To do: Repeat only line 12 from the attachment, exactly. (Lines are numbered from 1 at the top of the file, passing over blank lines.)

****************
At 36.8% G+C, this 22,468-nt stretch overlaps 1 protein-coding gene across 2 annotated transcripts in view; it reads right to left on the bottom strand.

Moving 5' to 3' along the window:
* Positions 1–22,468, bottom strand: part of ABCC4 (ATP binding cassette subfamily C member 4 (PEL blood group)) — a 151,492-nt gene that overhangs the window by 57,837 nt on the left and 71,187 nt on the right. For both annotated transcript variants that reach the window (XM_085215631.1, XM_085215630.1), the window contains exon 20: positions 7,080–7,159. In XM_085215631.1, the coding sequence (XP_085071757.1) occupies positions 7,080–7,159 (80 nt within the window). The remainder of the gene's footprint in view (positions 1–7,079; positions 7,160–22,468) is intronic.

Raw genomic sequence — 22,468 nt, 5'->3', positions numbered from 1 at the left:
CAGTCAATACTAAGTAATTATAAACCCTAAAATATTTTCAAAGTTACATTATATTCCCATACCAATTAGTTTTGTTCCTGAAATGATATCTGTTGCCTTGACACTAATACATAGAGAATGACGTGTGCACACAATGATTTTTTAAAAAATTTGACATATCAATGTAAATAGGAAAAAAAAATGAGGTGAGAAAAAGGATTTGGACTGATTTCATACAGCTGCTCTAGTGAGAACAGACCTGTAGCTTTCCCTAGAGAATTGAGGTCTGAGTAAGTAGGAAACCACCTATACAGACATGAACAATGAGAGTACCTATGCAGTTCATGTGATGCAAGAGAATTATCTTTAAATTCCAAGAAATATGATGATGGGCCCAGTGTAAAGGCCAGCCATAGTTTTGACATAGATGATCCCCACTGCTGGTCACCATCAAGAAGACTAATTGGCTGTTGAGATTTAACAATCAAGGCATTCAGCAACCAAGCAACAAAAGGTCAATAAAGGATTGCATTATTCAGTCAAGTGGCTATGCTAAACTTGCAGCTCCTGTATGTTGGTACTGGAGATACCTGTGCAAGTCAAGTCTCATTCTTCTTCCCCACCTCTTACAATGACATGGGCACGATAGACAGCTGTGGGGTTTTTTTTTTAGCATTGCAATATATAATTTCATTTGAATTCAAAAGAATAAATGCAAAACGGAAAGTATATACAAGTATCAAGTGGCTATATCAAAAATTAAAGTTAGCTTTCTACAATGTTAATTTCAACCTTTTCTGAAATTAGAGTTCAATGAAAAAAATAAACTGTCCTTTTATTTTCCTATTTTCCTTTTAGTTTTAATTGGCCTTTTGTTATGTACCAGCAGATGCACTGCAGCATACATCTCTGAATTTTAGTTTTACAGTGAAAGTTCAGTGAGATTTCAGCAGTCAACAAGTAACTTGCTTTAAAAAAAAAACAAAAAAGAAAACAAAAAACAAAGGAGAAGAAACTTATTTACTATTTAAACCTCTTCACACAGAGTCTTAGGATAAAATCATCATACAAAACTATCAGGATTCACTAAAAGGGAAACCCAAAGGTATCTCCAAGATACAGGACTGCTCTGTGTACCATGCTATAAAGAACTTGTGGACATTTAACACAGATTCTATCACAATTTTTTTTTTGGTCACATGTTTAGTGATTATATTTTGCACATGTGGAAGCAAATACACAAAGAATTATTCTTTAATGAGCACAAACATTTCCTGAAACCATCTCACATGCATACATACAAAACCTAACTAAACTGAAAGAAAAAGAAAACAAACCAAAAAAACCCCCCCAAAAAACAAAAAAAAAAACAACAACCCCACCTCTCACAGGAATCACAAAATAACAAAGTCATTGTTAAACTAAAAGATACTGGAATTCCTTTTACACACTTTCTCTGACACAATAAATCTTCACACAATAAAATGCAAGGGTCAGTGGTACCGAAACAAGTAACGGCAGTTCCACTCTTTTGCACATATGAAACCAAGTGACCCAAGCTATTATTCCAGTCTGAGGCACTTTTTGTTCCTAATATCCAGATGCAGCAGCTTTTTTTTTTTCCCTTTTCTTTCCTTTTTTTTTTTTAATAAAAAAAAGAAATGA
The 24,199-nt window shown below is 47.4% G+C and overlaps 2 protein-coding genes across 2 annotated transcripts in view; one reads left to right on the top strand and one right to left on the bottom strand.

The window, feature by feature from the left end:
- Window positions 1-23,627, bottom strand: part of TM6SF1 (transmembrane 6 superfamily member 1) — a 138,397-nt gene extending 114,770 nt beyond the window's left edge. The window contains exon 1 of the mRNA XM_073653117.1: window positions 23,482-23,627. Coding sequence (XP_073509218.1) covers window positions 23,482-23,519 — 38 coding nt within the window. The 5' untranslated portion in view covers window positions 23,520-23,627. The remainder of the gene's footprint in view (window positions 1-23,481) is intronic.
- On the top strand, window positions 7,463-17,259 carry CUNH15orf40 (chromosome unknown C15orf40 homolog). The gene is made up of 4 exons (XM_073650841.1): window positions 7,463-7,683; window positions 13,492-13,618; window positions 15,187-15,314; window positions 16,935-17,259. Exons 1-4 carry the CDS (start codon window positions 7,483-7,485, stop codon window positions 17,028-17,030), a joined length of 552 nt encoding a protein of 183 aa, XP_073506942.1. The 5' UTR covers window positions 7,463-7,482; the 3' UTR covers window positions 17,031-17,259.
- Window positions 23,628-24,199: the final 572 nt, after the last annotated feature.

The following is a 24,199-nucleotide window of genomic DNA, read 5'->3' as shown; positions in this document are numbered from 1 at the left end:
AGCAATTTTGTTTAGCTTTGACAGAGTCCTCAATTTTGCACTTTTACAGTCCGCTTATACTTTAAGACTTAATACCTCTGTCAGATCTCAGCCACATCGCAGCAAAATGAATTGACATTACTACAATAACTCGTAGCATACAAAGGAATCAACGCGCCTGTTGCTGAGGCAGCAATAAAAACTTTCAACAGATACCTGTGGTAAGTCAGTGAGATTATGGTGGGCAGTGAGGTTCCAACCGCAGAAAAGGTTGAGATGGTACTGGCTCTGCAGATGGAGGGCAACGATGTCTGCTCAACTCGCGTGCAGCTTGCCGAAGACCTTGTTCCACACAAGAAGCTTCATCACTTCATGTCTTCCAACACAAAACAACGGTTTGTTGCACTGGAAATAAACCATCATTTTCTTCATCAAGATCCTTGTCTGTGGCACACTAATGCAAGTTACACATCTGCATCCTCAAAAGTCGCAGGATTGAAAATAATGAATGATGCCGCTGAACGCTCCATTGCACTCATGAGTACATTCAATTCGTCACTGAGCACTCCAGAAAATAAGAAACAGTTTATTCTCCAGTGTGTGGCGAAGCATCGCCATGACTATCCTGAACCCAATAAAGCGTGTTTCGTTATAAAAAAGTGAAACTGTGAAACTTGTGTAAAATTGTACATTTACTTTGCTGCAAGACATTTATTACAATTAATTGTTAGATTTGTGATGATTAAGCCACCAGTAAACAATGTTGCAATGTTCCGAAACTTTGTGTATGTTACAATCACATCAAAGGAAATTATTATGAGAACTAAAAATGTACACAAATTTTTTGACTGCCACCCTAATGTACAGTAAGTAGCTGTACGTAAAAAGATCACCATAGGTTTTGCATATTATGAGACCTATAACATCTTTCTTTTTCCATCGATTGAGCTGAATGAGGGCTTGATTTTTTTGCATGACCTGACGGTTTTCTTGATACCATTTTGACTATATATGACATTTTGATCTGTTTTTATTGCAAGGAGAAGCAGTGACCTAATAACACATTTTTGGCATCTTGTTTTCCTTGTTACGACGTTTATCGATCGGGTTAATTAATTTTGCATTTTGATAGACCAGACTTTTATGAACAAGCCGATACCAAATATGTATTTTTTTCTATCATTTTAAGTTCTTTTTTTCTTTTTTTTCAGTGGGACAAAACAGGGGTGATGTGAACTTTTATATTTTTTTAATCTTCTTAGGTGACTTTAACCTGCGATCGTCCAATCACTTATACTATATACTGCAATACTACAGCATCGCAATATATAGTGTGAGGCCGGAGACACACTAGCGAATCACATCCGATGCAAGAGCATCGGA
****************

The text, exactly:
AGCAATTTTGTTTAGCTTTGACAGAGTCCTCAATTTTGCACTTTTACAGTCCGCTTATACTTTAAGACTTAATACCTCTGTCAGATCTCAGCCACATCGCAGCAAAATGAATTGACATTACTACAATAACTCGTAGCATACAAAGGAATCAACGCGCCTGTTGCTGAGGCAGCAATAAAAACTTTCAACAGATACCTGTGGTAAGTCAGTGAGATTATGGTGGGCAGTGAGGTTCCAACCGCAGAAAAGGTTGAGATGGTACTGGCTCTGCAGATGGAGGGCAACGATGTCTGCTCAACTCGCGTGCAGCTTGCCGAAGACCTTGTTCCACACAAGAAGCTTCATCACTTCATGTCTTCCAACACAAAACAACGGTTTGTTGCACTGGAAATAAACCATCATTTTCTTCATCAAGATCCTTGTCTGTGGCACACTAATGCAAGTTACACATCTGCATCCTCAAAAGTCGCAGGATTGAAAATAATGAATGATGCCGCTGAACGCTCCATTGCACTCATGAGTACATTCAATTCGTCACTGAGCACTCCAGAAAATAAGAAACAGTTTATTCTCCAGTGTGTGGCGAAGCATCGCCATGACTATCCTGAACCCAATAAAGCGTGTTTCGTTATAAAAAAGTGAAACTGTGAAACTTGTGTAAAATTGTACATTTACTTTGCTGCAAGACATTTATTACAATTAATTGTTAGATTTGTGATGATTAAGCCACCAGTAAACAATGTTGCAATGTTCCGAAACTTTGTGTATGTTACAATCACATCAAAGGAAATTATTATGAGAACTAAAAATGTACACAAATTTTTTGACTGCCACCCTAATGTACAGTAAGTAGCTGTACGTAAAAAGATCACCATAGGTTTTGCATATTATGAGACCTATAACATCTTTCTTTTTCCATCGATTGAGCTGAATGAGGGCTTGATTTTTTTGCATGACCTGACGGTTTTCTTGATACCATTTTGACTATATATGACATTTTGATCTGTTTTTATTGCAAGGAGAAGCAGTGACCTAATAACACATTTTTGGCATCTTGTTTTCCTTGTTACGACGTTTATCGATCGGGTTAATTAATTTTGCATTTTGATAGACCAGACTTTTATGAACAAGCCGATACCAAATATGTATTTTTTTCTATCATTTTAAGTTCTTTTTTTCTTTTTTTTCAGTGGGACAAAACAGGGGTGATGTGAACTTTTATATTTTTTTAATCTTCTTAGGTGACTTTAACCTGCGATCGTCCAATCACTTATACTATATACTGCAATACTACAGCATCGCAATATATAGTGTGAGGCCGGAGACACACTAGCGAATCACATCCGATGCAAGAGCATCGGA